Discredited Regnerus Study Touted in Push for Russian Anti-Gay Law
One thing you can pretty much count on is the willingness of anti-gay propagandists to drag out every pseudoscientific and discredited study that alleges LGBT people are dangerous to children or others. That’s what’s happening in Russia.
Lawmaker Andrei Zhuravlyov introduced legislation today in the lower house of the Russian Duma that would deny gay and lesbian parents custody of their children. “Harm that could be inflicted on a child’s mental health in case of their parents’ homosexual contacts is immense,” Zhuravlyov asserted in a note attached to the legislation. To back this up, the bill cited the 2012 discredited study by University of Texas sociology professor Mark Regnerus as proof that gay parenting is dangerous to children. Zhuravlyov claimed in his note that the Regnerus study’s findings were corroborated by unspecified “independent experts.”
Regnerus himself has admitted that his study isn’t really about LGBT parents at all, and hundreds of sociologists have noted its poor methodology and suspect funding sources (from large, anti-gay think tanks). The American Sociological Association slammed the study in a March 2013 amicus brief to the Supreme Court. And, in a recent interview with the Southern Poverty Law Center’s Intelligence Report, Southern Illinois University sociology professor Darren Sherkat, who exhaustively investigated how the study was approved at the request of the peer-reviewed academic journal that published it, said that he “completely dismiss[ed] the study. It’s over. He [Regnerus] has been disgraced.”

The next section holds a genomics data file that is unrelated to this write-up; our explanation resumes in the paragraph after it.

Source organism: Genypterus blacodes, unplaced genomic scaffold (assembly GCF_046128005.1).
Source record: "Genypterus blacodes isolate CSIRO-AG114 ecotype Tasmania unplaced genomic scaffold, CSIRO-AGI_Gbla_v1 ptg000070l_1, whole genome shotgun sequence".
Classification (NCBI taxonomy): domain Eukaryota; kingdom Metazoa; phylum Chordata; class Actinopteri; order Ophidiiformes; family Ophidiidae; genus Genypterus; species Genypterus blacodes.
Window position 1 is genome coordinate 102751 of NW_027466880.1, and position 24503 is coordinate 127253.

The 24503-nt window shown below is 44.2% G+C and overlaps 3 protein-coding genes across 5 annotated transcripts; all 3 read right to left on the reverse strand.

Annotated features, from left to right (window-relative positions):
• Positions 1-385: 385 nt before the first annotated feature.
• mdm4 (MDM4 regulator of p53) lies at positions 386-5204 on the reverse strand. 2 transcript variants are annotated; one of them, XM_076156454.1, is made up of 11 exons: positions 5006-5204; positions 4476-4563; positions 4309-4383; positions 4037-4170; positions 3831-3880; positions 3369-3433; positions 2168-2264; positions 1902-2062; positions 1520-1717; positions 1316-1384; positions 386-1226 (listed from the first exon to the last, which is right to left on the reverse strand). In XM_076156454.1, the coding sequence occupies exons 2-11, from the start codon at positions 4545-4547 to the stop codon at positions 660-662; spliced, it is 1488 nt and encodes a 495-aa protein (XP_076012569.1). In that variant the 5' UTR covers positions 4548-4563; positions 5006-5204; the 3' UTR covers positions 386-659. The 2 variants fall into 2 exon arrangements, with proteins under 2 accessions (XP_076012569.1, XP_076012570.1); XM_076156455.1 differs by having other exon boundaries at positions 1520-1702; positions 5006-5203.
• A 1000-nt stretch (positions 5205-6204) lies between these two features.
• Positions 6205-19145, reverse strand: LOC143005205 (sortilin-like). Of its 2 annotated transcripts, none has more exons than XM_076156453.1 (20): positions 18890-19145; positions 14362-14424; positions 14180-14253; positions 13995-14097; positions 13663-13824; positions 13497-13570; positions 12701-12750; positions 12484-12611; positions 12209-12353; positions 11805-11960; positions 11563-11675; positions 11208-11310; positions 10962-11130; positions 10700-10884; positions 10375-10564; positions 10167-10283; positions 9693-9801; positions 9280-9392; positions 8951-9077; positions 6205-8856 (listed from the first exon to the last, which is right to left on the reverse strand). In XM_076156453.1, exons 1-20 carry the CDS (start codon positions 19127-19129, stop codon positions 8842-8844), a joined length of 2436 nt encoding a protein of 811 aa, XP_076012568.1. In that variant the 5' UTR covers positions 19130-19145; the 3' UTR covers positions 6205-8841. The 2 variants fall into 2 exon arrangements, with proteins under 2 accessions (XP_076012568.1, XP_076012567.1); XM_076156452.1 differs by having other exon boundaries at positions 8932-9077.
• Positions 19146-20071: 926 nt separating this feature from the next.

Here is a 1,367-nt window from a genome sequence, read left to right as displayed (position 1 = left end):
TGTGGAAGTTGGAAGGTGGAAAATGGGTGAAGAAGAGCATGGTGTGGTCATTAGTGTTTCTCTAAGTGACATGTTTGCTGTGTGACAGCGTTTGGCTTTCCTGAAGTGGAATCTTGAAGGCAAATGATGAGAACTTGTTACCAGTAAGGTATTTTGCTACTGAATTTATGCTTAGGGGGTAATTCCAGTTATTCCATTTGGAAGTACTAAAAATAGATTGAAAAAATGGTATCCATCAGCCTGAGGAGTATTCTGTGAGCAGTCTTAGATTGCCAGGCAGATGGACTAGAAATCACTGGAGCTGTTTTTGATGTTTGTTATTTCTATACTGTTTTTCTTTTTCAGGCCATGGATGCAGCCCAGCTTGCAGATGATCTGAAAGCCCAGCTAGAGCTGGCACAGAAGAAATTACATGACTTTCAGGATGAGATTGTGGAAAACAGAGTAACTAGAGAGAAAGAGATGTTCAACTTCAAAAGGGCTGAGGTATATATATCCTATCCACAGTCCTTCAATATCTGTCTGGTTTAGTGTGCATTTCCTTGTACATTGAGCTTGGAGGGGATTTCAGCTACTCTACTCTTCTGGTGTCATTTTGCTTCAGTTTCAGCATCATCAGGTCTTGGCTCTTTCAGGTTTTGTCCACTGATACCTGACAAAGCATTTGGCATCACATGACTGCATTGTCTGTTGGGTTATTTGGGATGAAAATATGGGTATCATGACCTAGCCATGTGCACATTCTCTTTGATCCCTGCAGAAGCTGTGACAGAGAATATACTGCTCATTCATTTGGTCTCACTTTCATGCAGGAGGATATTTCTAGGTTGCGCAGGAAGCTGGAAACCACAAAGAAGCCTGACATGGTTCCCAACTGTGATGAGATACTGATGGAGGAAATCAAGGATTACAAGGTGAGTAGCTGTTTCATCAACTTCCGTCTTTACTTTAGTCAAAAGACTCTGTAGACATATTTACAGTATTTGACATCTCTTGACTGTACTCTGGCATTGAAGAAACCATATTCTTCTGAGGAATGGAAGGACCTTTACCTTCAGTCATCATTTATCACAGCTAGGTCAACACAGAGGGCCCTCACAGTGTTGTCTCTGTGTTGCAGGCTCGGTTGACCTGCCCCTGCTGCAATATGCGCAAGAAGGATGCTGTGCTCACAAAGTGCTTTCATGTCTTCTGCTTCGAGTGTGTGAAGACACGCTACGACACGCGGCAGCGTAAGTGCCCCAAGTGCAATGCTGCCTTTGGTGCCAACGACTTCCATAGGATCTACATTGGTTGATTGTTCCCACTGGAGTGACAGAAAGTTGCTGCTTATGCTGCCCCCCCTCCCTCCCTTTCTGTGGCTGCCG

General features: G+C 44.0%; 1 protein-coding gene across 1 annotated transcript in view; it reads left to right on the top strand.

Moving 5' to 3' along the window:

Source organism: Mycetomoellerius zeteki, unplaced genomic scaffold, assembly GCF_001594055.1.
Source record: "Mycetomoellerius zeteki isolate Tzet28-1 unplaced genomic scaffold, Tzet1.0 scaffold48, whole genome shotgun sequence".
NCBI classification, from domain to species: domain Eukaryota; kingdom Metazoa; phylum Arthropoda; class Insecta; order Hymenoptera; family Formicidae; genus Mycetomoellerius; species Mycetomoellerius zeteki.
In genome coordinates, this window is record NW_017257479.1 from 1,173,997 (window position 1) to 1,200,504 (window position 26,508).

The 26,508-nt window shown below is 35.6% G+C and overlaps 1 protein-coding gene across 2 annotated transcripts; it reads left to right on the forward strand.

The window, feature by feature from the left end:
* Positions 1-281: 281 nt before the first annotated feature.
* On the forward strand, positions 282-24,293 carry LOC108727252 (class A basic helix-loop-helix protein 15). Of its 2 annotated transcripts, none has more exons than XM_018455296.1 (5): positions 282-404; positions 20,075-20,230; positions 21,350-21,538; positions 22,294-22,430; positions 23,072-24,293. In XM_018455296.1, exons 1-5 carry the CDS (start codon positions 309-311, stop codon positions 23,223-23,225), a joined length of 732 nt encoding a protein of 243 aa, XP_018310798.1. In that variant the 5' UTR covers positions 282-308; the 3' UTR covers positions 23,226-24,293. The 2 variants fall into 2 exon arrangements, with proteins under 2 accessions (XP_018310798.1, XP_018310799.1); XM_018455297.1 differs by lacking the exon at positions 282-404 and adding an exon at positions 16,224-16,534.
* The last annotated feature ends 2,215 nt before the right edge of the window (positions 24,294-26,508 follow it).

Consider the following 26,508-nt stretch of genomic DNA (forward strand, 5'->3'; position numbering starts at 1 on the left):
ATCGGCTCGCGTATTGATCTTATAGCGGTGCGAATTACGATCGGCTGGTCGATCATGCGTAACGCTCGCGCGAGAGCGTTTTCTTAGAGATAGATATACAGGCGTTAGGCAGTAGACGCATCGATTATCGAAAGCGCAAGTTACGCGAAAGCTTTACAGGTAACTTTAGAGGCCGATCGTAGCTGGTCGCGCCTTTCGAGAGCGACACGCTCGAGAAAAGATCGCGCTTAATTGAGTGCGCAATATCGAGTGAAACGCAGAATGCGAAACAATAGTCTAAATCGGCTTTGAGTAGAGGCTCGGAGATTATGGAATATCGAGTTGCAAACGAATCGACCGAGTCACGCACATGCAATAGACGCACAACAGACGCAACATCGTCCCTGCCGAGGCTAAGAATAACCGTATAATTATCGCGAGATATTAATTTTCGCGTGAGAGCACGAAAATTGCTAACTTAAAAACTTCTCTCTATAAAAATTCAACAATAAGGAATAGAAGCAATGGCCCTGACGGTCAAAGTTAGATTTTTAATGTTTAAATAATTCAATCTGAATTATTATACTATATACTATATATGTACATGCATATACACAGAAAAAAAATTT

But that hasn’t stopped anti-gay groups here and abroad from touting the study as “proof” that LGBT people are dangerous to children. Since its release, Regnerus has become a poster boy for the anti-gay right, and has attended and spoken at various anti-gay venues (see here and here) and even signed on to a little-noticed anti-gay amicus brief filed this past spring with the Supreme Court.
The proposed anti-gay parenting law comes on the heels of President Vladimir Putin’s June signing of two other anti-gay laws. One bans the adoption of Russian children by foreign LGBT parents and the other outlaws “homosexual propaganda.” Since the bills were signed, violence in Russia has increased against LGBT people and their supporters, sometimes backed by police, and some critics are calling for a boycott of the 2014 Winter Olympic Games near the Black Sea in Russia.
Anti-gay sentiment has exploded in Russia over the past few years, fed by economic woes, government corruption, and crumbling infrastructures. The spate of anti-gay laws and sentiment is part of a crackdown the Russian government is imposing on dissenters. As Russian human rights lawyer Sergei Davidis told the Christian Science Monitor, “the goal … is to focus public anger on gays, blasphemers, and foreign-inspired agitators, to create this feeling that Russia is a besieged state.” A lot of innocent people, Davidis added, “may suffer before it all unravels.”